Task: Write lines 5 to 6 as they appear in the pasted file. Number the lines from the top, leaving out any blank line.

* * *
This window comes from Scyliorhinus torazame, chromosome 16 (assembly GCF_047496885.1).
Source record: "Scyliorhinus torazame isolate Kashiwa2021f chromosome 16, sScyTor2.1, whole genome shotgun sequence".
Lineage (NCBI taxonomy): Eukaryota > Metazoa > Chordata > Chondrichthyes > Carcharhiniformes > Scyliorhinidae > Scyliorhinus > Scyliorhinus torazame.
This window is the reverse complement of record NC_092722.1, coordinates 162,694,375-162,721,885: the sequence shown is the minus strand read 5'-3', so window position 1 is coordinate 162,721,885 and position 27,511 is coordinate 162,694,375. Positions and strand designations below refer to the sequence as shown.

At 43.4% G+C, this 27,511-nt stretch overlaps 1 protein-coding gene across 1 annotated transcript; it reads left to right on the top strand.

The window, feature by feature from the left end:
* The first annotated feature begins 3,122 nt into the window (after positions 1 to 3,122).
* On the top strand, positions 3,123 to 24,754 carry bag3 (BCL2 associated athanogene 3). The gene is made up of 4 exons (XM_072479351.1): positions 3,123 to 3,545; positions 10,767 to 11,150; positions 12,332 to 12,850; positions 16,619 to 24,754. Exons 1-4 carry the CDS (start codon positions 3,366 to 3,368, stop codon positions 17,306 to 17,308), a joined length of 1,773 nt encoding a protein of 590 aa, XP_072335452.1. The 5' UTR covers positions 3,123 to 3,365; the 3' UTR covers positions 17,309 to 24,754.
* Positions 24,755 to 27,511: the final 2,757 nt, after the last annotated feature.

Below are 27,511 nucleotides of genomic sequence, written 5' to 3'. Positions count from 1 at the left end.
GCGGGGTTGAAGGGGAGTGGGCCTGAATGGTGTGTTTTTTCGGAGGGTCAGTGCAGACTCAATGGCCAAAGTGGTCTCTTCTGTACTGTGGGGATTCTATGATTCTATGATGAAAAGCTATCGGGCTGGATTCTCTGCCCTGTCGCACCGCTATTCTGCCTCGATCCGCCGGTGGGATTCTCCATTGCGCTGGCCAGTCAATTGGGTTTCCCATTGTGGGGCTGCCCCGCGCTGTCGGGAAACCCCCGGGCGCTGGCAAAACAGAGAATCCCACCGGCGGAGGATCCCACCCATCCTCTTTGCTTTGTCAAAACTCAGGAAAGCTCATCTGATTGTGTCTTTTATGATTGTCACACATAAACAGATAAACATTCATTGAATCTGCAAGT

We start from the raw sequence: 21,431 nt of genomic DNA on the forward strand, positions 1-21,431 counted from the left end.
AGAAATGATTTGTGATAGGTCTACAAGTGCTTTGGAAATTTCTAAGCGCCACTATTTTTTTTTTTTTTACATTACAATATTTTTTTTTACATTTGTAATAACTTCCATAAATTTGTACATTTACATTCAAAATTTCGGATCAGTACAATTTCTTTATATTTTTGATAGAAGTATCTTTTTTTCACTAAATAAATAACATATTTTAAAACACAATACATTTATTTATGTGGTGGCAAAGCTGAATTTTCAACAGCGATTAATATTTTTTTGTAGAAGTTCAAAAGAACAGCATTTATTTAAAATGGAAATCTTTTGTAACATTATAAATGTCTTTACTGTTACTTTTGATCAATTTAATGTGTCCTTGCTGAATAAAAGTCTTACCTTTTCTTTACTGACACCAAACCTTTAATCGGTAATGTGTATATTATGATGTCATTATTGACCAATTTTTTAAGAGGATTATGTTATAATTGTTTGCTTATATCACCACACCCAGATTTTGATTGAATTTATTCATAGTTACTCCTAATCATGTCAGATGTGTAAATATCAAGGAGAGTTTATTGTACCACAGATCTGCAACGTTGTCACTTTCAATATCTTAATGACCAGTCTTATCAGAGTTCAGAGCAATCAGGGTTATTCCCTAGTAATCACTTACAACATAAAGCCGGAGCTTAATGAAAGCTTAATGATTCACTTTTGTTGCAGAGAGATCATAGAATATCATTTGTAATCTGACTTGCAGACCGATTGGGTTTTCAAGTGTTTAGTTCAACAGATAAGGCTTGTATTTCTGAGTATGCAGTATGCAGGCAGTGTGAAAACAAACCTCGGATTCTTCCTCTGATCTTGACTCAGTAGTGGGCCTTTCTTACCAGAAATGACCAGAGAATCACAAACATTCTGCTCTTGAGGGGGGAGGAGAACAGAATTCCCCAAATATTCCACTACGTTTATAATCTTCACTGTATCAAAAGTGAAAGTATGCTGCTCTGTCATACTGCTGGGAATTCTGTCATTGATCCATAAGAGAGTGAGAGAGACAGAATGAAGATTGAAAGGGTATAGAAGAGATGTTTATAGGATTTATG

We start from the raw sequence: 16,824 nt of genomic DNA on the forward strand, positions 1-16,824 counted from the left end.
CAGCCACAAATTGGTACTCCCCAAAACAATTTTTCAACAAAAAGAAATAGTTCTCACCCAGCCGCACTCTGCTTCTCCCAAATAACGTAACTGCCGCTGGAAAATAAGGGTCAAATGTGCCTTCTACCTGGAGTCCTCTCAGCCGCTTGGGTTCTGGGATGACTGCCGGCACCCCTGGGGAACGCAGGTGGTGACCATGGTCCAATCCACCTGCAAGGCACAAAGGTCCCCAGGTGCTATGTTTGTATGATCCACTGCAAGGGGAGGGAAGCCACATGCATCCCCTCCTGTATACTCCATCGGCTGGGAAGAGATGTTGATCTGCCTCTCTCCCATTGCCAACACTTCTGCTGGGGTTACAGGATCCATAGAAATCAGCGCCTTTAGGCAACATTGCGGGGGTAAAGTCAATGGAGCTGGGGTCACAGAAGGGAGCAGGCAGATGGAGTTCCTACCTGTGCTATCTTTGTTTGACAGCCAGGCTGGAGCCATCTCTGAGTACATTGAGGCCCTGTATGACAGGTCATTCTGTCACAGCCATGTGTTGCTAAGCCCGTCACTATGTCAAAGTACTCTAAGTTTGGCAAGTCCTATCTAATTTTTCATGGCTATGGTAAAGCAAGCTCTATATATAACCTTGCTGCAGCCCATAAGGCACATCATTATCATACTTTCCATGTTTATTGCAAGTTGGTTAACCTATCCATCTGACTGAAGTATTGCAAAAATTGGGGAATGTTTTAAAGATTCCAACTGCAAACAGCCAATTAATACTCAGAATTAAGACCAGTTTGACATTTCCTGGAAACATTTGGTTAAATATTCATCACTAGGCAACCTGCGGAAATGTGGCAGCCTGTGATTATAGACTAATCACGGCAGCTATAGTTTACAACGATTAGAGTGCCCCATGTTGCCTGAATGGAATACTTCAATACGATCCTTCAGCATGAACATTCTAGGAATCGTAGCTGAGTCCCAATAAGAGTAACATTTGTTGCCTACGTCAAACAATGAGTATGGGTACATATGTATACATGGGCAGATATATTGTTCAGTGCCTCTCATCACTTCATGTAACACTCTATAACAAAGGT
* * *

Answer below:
At 43.4% G+C, this 27,511-nt stretch overlaps 1 protein-coding gene across 1 annotated transcript; it reads left to right on the top strand.

The window, feature by feature from the left end: